Our larders were pretty bare. it was time to make a trip to Costco. I made the trek yesterday. One of my favorite thing about living here in New York is how instead of just living with " my own kind" I am cheek by jowl with all sorts of people.
Part of that joy of cheek by jowl-hood is in the foods we eat. A Jamaican born babysitter once brought home a fruit from home that she bought from one of the pushcart fruit guys on the street. She called it Genep and it is a variety of citrus, it's about the size of a cherry with a big seed and not much fruit. We buy it every year when it is in season. We turn dried hibiscus blossoms into tea in the summer. My kids used to have me buy yogurt in sabor Latino. The shea butter sold in tubs at the cola dollar store keeps our skin soft. Spicy pastes from Korea and China and Latin America keep our food tasting lively.
Each time you go to Costco, there are employees at the door checking the items on your receipt against the items in your cart. As the young man with dreds was going throughmy cart, I casually said I have a whole lot of Kosher meat in there." He marked my recipt, turned to me and said "Zei Gezunt!". Every time we used to say goodbye to my grandmother we used to exchange our Zei Gezunt's, Go in good health. i was just so touched.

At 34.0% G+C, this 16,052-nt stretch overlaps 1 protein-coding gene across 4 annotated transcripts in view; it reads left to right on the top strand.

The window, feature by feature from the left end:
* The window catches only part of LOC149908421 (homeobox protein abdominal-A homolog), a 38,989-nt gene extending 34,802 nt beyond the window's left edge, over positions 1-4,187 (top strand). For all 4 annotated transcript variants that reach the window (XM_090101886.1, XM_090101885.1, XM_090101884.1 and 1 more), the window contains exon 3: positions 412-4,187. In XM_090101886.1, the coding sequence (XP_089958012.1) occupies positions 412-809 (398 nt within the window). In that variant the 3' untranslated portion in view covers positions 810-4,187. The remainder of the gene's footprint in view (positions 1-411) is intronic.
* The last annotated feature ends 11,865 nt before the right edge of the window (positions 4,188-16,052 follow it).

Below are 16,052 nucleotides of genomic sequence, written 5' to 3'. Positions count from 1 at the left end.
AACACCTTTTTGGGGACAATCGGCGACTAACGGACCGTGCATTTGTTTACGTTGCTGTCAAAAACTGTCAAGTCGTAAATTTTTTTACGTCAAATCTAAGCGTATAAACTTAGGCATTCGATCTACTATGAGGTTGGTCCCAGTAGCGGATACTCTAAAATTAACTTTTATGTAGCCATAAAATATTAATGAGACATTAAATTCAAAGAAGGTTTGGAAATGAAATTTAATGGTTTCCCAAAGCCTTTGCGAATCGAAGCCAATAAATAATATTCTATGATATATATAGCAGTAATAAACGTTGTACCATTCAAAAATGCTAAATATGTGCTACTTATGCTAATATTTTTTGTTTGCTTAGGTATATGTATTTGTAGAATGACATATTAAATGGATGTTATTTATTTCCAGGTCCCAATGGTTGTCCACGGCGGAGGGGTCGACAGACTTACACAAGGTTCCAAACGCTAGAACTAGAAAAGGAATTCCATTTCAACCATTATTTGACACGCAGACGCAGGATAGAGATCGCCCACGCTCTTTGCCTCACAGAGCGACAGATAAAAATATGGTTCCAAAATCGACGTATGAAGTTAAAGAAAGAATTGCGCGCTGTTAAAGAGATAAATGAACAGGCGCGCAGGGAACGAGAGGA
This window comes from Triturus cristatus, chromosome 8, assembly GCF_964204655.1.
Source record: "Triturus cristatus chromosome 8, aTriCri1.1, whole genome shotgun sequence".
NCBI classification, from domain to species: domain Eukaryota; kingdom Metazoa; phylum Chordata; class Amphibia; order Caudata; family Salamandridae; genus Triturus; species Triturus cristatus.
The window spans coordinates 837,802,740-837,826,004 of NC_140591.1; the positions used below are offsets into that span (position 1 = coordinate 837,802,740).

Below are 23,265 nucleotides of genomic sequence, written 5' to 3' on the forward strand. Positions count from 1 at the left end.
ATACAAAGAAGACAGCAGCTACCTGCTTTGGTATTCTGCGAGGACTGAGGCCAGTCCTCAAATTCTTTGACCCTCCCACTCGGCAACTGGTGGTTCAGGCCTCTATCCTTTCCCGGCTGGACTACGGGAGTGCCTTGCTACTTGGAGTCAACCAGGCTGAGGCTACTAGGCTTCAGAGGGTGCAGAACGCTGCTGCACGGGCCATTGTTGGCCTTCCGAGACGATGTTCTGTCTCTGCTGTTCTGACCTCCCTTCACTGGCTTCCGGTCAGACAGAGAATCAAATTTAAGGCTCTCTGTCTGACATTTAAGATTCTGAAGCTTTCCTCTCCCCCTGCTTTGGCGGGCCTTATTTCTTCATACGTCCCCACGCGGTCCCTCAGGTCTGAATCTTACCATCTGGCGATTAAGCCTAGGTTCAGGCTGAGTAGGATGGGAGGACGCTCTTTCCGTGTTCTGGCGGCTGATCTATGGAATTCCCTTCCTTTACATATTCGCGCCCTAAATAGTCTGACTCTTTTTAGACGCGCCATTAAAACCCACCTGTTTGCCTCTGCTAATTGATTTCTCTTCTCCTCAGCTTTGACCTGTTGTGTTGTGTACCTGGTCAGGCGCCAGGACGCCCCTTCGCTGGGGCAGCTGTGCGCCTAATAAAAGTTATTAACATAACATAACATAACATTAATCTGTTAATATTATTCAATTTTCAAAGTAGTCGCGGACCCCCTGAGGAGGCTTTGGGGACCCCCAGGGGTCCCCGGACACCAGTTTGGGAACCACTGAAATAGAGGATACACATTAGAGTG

So our gezunte Shabbat dinner includes, chicken with lime and cayenne, made by my son.
This was a challah baking week. There are no photos this week .
I made roasted Brussels sprouts. Most of us like them with a bit of char on them.
My husband does not so we set aside some char-free ones for him.
I was so happy that our cousin was coming for Shabbat so I baked a cake.
It's a citrus cake, orange and lime with a layer of brown sugar and lime filling inside and then drizzled with a lime and brown sugar syrup. The cake itself is a 3 egg cake, faked and baked in an 9x13 pan, cut and sandwiched with the vaguely jam-like filling. It's really tart and should be a nice finish to tonight's dinner.